The Heart of the Matter:

The whole time, this rich man has been devising a plan for his well-being. He is faced with a pleasant problem of what to do with his surplus, but he does not even seem to think about giving anything away.2 Instead he is focused on his own needs, wants and desires. Nowhere in this plan does he say, “I think that I have enough and my barns are full so I will give to those who are in need.” He instead decides that the barns and buildings he has will not suffice, so he must build bigger and larger barns to hoard his grains and goods. To top it off, he ends by saying, “to my soul, Soul, you have ample goods laid up for many years; relax, eat, drink, be merry” (vs. 19).

Some of you might think this man has worked hard, he has had some good fortune, so it is time for him to take it easy. But Jesus ends this parable by saying, (20) “But God said to him, ‘You fool! This very night your life is being demanded of you. And the things you have prepared, whose will they be?’ (21) So it is with those who store up treasures for themselves but are not rich toward God.”

This man was a rich fool. He stored up all these treasures for himself and, in the end, they were nothing to him. This rich man was not being rich for God. He did not even thank God for what he was given. He didn’t think about giving to others in need or even giving to those servants or workers that had helped him gather the bountiful harvest. This man lost sight of what is important. He became greedy with what he had and was self-focused. His focus was not on God or he would have seen the stewardship of his possessions as foolish.

Wealth is not condemned in this passage of scripture. Jesus is not saying it is bad to be wealthy, but he is warning his hearers about the dangerous “eternal” implications of wealth.3 Having much wealth or wanting more for oneself can lead to complacency, self-sufficiency (or self reliance) and covetousness.

In this parable of the rich fool, Jesus is not condemning the rich fool for being rich, nor saying having plenty of possessions is bad, but he is addressing the heart of the matter that being rich and wanting more is harmful. One who is rich has a responsibility to be a good steward. In 1 Timothy 6:17-19, it says, “(17) As for those who in the present age are rich, command them not to be haughty, or to set their hopes on the uncertainty of riches, but rather on God who richly provides us with everything for our enjoyment. (18) They are to do good, to be rich in good works, generous, and ready to share, (19) thus storing up for themselves the treasure of a good foundation for the future, so that they may take hold of the life that really is life.”

All we have is from God. What we receive we are to give to others. To live a life of giving is what we are called to do. We are called to take care of the widows, the orphans, the aliens, the marginalized, and that even means the Syrian refugees that we encounter. We need to be reaching out to the Syrians who have lost their homes, have little to eat and are not able to provide for themselves. We are called to meet the needs of those who cannot meet their own. When our stewardship comes about meeting our own needs, we become the fool. We are not living generously and, before you know it, our lives have been taken or “demanded from us” (vs. 20) and all that we have stored for ourselves becomes useless to us.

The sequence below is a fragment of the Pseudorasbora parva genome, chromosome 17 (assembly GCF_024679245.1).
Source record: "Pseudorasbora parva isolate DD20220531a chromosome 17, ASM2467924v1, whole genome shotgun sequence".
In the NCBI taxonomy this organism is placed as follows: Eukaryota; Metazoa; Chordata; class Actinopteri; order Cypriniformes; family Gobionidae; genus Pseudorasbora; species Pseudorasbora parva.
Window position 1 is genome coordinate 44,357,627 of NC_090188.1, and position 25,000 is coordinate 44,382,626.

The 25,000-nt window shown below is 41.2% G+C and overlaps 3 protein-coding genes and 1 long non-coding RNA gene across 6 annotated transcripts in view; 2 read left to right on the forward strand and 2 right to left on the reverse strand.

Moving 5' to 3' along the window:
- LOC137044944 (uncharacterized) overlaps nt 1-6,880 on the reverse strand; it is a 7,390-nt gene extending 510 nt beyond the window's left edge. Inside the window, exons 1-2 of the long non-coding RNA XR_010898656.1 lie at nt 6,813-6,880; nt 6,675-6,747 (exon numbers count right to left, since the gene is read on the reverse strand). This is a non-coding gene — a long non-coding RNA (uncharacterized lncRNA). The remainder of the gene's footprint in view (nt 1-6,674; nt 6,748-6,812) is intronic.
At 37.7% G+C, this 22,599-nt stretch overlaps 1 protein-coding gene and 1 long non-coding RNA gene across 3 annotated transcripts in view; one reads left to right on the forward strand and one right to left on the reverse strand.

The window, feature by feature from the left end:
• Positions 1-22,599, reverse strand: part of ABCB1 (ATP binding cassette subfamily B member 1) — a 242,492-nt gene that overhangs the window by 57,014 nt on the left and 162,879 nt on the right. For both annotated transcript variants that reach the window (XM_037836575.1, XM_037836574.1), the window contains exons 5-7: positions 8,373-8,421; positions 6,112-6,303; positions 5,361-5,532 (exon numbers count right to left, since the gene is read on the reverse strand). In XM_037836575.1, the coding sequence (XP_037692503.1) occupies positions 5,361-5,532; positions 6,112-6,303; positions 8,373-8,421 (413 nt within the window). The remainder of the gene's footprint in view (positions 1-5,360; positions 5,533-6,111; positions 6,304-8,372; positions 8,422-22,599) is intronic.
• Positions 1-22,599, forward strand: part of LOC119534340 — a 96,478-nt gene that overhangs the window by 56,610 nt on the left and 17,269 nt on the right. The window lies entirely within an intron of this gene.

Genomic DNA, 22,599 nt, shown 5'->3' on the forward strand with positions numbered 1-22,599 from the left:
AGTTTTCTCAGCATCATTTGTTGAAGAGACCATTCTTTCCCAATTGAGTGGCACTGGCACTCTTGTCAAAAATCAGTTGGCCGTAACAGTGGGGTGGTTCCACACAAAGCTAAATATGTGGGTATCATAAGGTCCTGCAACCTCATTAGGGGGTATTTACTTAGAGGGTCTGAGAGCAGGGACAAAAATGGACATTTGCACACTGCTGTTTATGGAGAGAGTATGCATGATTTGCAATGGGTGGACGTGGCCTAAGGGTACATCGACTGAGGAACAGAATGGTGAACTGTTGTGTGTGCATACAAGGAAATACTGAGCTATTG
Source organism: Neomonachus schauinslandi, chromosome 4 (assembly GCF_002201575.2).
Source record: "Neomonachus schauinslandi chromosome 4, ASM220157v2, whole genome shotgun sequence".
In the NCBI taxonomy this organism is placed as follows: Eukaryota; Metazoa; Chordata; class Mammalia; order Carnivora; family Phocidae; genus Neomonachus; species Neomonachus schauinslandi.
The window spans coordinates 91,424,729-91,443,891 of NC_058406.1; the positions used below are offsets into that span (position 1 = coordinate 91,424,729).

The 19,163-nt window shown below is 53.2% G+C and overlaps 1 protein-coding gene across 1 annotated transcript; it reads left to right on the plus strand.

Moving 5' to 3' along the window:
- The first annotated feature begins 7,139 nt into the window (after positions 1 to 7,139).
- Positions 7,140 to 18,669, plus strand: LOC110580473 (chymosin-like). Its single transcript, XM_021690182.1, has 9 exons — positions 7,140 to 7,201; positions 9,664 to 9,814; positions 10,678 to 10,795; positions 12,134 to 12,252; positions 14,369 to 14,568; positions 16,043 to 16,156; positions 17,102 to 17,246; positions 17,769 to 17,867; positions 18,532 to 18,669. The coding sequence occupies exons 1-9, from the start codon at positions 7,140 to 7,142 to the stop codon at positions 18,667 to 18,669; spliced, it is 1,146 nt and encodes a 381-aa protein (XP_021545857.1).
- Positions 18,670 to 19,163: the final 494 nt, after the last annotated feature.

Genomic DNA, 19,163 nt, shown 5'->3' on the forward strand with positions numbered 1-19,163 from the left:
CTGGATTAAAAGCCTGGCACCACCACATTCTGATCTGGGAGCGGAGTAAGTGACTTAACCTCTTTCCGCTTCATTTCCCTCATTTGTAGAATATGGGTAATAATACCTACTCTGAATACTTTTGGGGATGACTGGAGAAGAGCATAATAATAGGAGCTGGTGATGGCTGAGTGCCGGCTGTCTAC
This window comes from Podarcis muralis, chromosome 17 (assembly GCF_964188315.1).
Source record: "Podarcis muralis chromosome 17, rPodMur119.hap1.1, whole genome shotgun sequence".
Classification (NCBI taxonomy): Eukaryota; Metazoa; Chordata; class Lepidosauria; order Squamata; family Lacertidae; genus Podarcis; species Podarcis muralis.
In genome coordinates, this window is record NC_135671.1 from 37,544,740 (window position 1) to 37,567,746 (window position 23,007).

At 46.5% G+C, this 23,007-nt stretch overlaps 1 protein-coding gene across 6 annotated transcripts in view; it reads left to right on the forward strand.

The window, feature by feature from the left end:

Living generously is living your life for God and others. That is what it means to be rich toward God. When we give to the church or to others, we should not be focused on our own needs. Living in Christlikeness is to seek God and to put others' needs before our own. When we are given an abundance of possessions, like the rich man in the parable, we must not think only of ourselves. We must train our minds and our hearts to think of others and give to those who are in need. We don’t even need be given an overabundance to give to others. I believe we are called to be good stewards in what we have no matter how rich we are.

Conclusion:

More than likely, the man who asked Jesus to help divide the inheritance was not thinking about how he could help others or give back to God. To be good stewards of what we have been given, we must first realize everything that has been given to us is from God. We must learn to keep our focus on God and steer away from greed that generates complacency, self-sufficiency and covetousness. When we are focused on God, we start to truly understand that being Christlike is to live generously and to give out of the abundance that God has blessed us with. As a church, we are to share the abundance that we as a collective have received. We are not to hoard our resources. We are called to meet the needs of creation by being the hands and feet of God. When we don't help or give to those in need, we are neglecting God’s creation and neglecting God.

May we not be blinded by our greed, to where we no longer seek to meet the needs of others. May we be good stewards of what you have given us, Lord, so when you entrust us with more we may be able to give richly for you. Amen.

1 Stock, Elliot. Jesus as a Teacher. The Sunday School World. Google Books, 27 May 1875. Web. 29 Mar. 2016. 2 Mugabe, Henry Johannes. 2014. Parable of the rich fool: Luke 12:13-21. Review & Expositor 111, no. 1: 67-73. 3 David Lose, https://www.workingpreacher.org/preaching.aspx?commentary_id=720